3. Holiday stress scenario: A rapidly-dwindling bank account
It isn’t just you: Data demonstrates that the holidays aren’t just the jolliest time of year: They’re also the priciest. Sixty three percent of Americans feel pressured to overspend, and a sizable chunk of us go all out over the holidays. Between decorating and dining out, airline travel and holiday gifts, your expenses can add up quickly, causing you to accrue debt in the process and potentially amplifying your post-holidays blues and angst.
The solution: Get creative
There are countless ways to cut down on spending over the holiday season—and chances are many of your friends and family members will be eager to follow suit. Instead of purchasing gifts for every member of your extended family, consider drawing names or opting for a White Elephant party—a gift exchange that also goes by the name of Yankee Swap and Dirty Santa.
Rather than gifting your partner or sister an extravagant present, consider an experiential gift instead, such as a day on the golf course, or watching their children so they can spend an afternoon at the spa. From opting for a less expensive bottle of wine when hosting a holiday dinner to resisting impulse purchases, you can stay within your means—especially if you use an app like Mint or Goodbudget.
4. Holiday stress scenario: Family feuds
Lofty expectations, unresolved issues, a surplus of spiked eggnog and sugary desserts, close, intimate spaces with people you haven’t seen in ages—the holidays have all the makings of happiness but also hold the potential for interpersonal conflicts and high drama.
Whether you find yourself an active participant in such turmoil or are merely observing it from the other (safer) side of the table, family feuds are notorious for adding a little too much spice to the holidays. And while some may be completely unavoidable—unless you book tickets to the Caribbean to dodge your loved ones altogether—they needn’t turn your holidays sour.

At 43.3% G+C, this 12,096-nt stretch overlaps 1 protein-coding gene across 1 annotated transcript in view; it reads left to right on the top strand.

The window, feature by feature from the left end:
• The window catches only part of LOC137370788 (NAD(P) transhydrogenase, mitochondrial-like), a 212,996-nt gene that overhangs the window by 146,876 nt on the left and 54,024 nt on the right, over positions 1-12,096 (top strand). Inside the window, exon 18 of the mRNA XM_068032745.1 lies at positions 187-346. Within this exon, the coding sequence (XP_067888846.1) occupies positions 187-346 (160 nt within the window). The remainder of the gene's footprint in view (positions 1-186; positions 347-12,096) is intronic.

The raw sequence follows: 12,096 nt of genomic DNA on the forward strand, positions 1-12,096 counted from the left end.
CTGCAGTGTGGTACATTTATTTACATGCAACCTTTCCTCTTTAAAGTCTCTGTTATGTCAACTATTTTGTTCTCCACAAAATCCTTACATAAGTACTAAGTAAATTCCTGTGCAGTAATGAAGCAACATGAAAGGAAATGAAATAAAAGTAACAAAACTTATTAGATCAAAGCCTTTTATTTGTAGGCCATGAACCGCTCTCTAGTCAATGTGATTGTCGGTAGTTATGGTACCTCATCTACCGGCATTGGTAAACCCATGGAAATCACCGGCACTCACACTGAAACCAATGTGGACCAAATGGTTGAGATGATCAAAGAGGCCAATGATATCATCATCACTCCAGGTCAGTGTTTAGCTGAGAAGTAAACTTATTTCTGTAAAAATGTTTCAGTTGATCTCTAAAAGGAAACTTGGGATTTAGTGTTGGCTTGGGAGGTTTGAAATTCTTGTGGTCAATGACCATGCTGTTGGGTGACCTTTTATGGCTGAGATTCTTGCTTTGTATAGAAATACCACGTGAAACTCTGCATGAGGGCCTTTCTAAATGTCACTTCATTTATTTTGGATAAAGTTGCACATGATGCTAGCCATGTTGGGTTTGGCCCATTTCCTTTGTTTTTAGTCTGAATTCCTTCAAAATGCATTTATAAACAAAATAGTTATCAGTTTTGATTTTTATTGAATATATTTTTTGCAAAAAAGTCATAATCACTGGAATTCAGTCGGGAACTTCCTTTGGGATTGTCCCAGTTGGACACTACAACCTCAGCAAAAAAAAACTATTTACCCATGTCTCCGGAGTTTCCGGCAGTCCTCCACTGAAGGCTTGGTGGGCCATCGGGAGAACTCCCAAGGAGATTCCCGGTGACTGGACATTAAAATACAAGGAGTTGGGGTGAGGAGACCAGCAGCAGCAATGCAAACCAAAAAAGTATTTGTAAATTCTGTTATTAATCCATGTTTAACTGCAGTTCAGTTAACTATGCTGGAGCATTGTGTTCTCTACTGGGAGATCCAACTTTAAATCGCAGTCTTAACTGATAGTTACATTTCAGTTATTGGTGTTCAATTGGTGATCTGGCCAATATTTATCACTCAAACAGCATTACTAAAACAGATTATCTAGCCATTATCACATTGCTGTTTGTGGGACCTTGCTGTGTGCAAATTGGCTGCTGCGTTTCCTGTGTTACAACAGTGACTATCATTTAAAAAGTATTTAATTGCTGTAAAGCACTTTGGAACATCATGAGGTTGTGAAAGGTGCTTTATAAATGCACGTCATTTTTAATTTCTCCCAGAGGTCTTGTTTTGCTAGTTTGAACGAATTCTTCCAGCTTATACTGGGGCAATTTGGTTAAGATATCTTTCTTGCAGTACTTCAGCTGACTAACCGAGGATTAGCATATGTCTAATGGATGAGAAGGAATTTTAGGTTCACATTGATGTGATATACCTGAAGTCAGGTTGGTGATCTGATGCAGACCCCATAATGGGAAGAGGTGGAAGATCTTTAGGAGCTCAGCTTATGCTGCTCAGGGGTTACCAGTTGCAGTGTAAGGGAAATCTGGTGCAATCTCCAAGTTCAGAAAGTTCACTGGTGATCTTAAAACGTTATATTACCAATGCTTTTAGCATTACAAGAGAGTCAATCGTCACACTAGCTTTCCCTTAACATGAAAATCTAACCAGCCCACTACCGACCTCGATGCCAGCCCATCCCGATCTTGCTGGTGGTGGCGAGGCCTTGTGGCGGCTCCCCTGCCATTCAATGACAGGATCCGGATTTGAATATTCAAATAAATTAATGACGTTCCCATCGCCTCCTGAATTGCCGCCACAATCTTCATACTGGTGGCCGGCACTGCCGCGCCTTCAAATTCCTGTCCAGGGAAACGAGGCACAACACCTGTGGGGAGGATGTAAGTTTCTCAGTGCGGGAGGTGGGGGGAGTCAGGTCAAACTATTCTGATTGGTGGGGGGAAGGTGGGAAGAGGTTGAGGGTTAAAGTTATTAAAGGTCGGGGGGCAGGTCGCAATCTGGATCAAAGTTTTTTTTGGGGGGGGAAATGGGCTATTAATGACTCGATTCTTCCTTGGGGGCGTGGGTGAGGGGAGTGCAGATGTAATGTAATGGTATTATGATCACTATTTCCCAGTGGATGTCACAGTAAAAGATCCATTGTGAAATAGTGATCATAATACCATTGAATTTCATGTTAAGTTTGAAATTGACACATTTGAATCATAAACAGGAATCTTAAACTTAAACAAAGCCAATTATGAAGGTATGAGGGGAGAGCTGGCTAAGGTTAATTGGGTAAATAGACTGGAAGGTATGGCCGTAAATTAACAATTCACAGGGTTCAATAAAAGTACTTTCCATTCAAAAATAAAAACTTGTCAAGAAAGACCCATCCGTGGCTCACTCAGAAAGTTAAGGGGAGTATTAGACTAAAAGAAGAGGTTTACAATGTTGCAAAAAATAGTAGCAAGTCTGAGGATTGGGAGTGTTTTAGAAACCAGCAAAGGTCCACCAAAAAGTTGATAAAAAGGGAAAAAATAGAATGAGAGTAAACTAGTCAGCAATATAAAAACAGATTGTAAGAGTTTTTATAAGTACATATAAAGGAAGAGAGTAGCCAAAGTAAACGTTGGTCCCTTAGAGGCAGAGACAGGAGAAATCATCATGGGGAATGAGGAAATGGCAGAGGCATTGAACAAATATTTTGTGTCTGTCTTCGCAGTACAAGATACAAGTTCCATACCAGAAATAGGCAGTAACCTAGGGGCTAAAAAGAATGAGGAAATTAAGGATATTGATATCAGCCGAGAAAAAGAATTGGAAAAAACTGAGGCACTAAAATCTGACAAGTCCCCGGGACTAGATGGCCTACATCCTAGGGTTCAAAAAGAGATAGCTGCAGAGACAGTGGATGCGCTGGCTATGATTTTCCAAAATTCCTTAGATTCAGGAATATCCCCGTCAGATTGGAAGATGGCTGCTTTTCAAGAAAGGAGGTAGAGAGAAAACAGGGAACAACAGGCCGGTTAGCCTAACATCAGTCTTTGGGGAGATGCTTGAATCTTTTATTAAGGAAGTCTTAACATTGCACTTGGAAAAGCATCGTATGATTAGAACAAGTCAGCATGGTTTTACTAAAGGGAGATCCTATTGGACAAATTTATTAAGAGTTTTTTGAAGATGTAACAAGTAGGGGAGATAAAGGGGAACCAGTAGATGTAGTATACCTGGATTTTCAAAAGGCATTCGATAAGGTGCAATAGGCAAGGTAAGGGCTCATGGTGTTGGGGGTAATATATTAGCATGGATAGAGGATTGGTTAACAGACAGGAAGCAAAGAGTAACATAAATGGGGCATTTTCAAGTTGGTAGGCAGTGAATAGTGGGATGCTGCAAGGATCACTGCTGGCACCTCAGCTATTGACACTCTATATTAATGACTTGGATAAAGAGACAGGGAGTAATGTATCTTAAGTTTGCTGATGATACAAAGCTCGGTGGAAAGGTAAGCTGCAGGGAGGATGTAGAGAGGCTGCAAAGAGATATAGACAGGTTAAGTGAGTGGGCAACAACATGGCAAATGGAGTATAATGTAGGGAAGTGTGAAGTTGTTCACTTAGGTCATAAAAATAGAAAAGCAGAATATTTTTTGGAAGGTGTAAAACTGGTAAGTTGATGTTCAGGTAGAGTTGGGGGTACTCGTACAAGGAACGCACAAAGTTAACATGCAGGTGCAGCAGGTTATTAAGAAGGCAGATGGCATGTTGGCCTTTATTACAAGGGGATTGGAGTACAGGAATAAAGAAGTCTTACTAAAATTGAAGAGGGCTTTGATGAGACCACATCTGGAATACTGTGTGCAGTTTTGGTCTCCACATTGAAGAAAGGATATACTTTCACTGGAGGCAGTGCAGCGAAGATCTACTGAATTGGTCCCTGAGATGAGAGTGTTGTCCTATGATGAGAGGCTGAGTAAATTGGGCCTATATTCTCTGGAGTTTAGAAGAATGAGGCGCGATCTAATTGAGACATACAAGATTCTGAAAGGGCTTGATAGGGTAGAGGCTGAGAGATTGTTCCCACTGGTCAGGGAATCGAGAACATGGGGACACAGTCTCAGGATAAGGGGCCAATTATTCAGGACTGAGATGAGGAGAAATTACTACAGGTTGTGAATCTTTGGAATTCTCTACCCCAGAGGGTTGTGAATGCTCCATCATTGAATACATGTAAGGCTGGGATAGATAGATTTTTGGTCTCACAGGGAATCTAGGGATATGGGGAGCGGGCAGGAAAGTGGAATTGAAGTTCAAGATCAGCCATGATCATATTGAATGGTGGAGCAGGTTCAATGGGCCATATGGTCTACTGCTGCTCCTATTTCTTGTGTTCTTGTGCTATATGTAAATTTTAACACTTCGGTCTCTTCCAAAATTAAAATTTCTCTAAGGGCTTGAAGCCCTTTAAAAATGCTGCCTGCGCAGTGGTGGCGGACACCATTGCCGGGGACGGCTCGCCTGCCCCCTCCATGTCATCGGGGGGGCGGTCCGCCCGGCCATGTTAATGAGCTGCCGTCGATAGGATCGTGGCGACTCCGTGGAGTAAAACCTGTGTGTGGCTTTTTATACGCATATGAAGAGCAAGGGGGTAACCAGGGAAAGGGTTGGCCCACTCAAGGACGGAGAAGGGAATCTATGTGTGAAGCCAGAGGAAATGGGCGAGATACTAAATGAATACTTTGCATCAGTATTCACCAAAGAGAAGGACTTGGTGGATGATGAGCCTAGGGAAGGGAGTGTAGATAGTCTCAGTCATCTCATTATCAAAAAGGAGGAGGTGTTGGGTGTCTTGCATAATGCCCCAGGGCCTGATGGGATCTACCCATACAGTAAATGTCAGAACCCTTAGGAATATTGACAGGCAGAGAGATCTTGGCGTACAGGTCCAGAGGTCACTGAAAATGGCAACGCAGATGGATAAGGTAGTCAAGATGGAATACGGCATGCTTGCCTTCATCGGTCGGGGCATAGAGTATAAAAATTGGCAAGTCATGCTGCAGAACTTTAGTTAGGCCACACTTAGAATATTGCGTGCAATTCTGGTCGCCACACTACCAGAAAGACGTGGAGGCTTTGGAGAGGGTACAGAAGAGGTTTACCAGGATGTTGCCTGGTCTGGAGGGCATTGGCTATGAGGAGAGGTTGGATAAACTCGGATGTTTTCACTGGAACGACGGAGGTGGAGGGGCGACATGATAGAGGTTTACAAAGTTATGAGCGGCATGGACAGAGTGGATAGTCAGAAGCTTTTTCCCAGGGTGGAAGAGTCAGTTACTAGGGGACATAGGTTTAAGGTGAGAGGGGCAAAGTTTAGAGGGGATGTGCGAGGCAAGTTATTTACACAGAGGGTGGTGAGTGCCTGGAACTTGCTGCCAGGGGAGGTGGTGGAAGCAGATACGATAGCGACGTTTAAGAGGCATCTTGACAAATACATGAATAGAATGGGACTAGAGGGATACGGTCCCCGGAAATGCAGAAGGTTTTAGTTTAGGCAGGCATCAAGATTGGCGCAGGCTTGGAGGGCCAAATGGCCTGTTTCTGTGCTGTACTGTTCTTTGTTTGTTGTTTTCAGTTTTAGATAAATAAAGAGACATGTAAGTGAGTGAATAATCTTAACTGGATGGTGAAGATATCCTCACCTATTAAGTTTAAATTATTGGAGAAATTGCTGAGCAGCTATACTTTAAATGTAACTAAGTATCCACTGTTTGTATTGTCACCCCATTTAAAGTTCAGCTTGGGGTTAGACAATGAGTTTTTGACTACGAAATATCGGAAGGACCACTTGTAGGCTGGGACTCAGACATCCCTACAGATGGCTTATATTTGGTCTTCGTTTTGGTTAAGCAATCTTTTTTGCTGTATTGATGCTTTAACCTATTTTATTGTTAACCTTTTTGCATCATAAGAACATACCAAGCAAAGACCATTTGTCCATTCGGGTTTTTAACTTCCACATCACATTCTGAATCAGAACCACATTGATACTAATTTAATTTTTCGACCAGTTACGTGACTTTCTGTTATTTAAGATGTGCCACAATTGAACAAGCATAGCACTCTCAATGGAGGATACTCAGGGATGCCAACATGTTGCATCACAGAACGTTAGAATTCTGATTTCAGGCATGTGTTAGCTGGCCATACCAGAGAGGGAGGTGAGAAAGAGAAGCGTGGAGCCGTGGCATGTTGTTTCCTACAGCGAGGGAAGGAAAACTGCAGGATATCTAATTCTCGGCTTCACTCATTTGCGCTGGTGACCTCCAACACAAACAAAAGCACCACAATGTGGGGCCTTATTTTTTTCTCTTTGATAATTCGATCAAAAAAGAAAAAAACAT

The solution: Stress support—and an exit strategy
There are plenty of ways to combat stress both leading up to a family gathering that has you tense weeks in advance and when you’re in the thick of it. In addition to adequate (and enjoyable) exercise, sound sleep, and a nutritious diet, consider weaving an adaptogen into your health routine. These ancient herbal remedies, such as rhodiola rosea, work with your body and mind to curb physical and mental stress—and grant you with the calm you need to navigate uncomfortable social situations.†
Furthermore, have an exit strategy mapped out in advance, whether it’s a safe word with your partner that means let’s go, stat or letting your loved ones know you need to leave at 9pm sharp. Some fights may be inescapable, but you don’t have to put yourself through the misery of enduring them.
5. Holiday stress scenario: Winter colds and flu
The season may be aglow with luminous holiday lights and crackling fireplaces but spending time inside around hordes of people—or even rallying for some last-minute shopping at a jam-packed Target—can raise your risk of coming down with a winter cold or flu, which can throw a wrench into your holiday plans and leave you feeling awful.
The solution: Pre-emptive measures
A strong immune system is essential at all times, but it takes on a new level of importance during the winter months, when your exposure to germs and bacteria increases.
To this end, pile your plate with immune-boosting foods, such as broccoli, garlic, ginger, turmeric, and citrus fruits. Bone up—literally—with vitamin D, which organically supports your immune system. Zinc, meanwhile, naturally fosters immune health by supporting the integrity of your mucus membranes—one of your first lines of defense against germs. New Chapter’s Fermented Zinc Complex, for instance, brims with not just zinc but also elderberry and astragalus—two herbs that have the potential to promote wellness.†
Above all, sink into the joy of the season: Nearly everything is surmountable when you’re operating from a grateful, contented place.
†These statements have not been approved by the Food and Drug Administration. These products are not intended to diagnose, treat, cure or prevent disease.